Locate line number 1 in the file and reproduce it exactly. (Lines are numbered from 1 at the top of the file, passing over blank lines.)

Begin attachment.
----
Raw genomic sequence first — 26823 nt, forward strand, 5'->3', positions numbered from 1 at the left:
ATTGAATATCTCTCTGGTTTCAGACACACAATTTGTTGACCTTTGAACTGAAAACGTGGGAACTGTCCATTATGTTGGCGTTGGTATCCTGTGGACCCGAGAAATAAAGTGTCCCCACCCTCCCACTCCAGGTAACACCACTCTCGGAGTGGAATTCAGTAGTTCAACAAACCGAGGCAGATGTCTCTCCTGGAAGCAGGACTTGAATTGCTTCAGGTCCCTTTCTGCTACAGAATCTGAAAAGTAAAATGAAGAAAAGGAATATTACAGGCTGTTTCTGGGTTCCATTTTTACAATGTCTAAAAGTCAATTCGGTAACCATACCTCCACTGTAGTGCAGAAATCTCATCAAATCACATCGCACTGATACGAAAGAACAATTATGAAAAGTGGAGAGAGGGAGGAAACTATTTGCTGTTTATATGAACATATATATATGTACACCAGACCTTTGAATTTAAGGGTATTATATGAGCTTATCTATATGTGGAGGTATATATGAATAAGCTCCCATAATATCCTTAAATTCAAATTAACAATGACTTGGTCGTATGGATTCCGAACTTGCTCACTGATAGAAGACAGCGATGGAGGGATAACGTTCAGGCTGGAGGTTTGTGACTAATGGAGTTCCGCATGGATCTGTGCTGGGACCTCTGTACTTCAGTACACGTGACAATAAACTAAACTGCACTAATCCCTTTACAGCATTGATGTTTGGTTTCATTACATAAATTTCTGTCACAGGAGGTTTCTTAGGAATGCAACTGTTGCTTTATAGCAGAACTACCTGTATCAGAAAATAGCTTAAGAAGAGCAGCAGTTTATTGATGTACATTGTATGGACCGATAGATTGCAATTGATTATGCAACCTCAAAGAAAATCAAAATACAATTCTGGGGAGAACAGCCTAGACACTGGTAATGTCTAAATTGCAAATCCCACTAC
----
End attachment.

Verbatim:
Raw genomic sequence first — 26823 nt, forward strand, 5'->3', positions numbered from 1 at the left: